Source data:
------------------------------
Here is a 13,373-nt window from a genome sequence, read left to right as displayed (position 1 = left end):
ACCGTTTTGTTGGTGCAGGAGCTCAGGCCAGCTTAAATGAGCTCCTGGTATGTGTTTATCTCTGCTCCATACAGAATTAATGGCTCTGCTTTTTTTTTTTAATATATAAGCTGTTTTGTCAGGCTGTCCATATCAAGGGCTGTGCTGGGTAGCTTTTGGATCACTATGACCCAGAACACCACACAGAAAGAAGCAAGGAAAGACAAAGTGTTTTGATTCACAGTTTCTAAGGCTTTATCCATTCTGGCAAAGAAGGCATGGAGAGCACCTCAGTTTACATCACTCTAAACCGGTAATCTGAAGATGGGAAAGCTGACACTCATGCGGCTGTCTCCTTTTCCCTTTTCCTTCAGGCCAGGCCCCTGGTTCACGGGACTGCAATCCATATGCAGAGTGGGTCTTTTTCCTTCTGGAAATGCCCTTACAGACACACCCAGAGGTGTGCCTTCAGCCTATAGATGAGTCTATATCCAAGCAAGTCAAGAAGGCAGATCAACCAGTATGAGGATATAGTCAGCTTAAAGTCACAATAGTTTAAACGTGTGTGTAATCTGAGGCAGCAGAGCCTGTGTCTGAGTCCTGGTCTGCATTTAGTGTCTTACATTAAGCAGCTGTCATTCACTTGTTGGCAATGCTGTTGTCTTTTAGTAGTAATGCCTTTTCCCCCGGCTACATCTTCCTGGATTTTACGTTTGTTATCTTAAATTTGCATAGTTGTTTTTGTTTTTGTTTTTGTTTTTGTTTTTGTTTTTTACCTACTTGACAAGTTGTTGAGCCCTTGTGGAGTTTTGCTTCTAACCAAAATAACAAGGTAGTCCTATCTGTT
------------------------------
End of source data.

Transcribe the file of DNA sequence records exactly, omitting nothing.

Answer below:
Here is a 13,373-nt window from a genome sequence, read left to right as displayed (position 1 = left end):
ACCGTTTTGTTGGTGCAGGAGCTCAGGCCAGCTTAAATGAGCTCCTGGTATGTGTTTATCTCTGCTCCATACAGAATTAATGGCTCTGCTTTTTTTTTTTAATATATAAGCTGTTTTGTCAGGCTGTCCATATCAAGGGCTGTGCTGGGTAGCTTTTGGATCACTATGACCCAGAACACCACACAGAAAGAAGCAAGGAAAGACAAAGTGTTTTGATTCACAGTTTCTAAGGCTTTATCCATTCTGGCAAAGAAGGCATGGAGAGCACCTCAGTTTACATCACTCTAAACCGGTAATCTGAAGATGGGAAAGCTGACACTCATGCGGCTGTCTCCTTTTCCCTTTTCCTTCAGGCCAGGCCCCTGGTTCACGGGACTGCAATCCATATGCAGAGTGGGTCTTTTTCCTTCTGGAAATGCCCTTACAGACACACCCAGAGGTGTGCCTTCAGCCTATAGATGAGTCTATATCCAAGCAAGTCAAGAAGGCAGATCAACCAGTATGAGGATATAGTCAGCTTAAAGTCACAATAGTTTAAACGTGTGTGTAATCTGAGGCAGCAGAGCCTGTGTCTGAGTCCTGGTCTGCATTTAGTGTCTTACATTAAGCAGCTGTCATTCACTTGTTGGCAATGCTGTTGTCTTTTAGTAGTAATGCCTTTTCCCCCGGCTACATCTTCCTGGATTTTACGTTTGTTATCTTAAATTTGCATAGTTGTTTTTGTTTTTGTTTTTGTTTTTGTTTTTGTTTTTTACCTACTTGACAAGTTGTTGAGCCCTTGTGGAGTTTTGCTTCTAACCAAAATAACAAGGTAGTCCTATCTGTT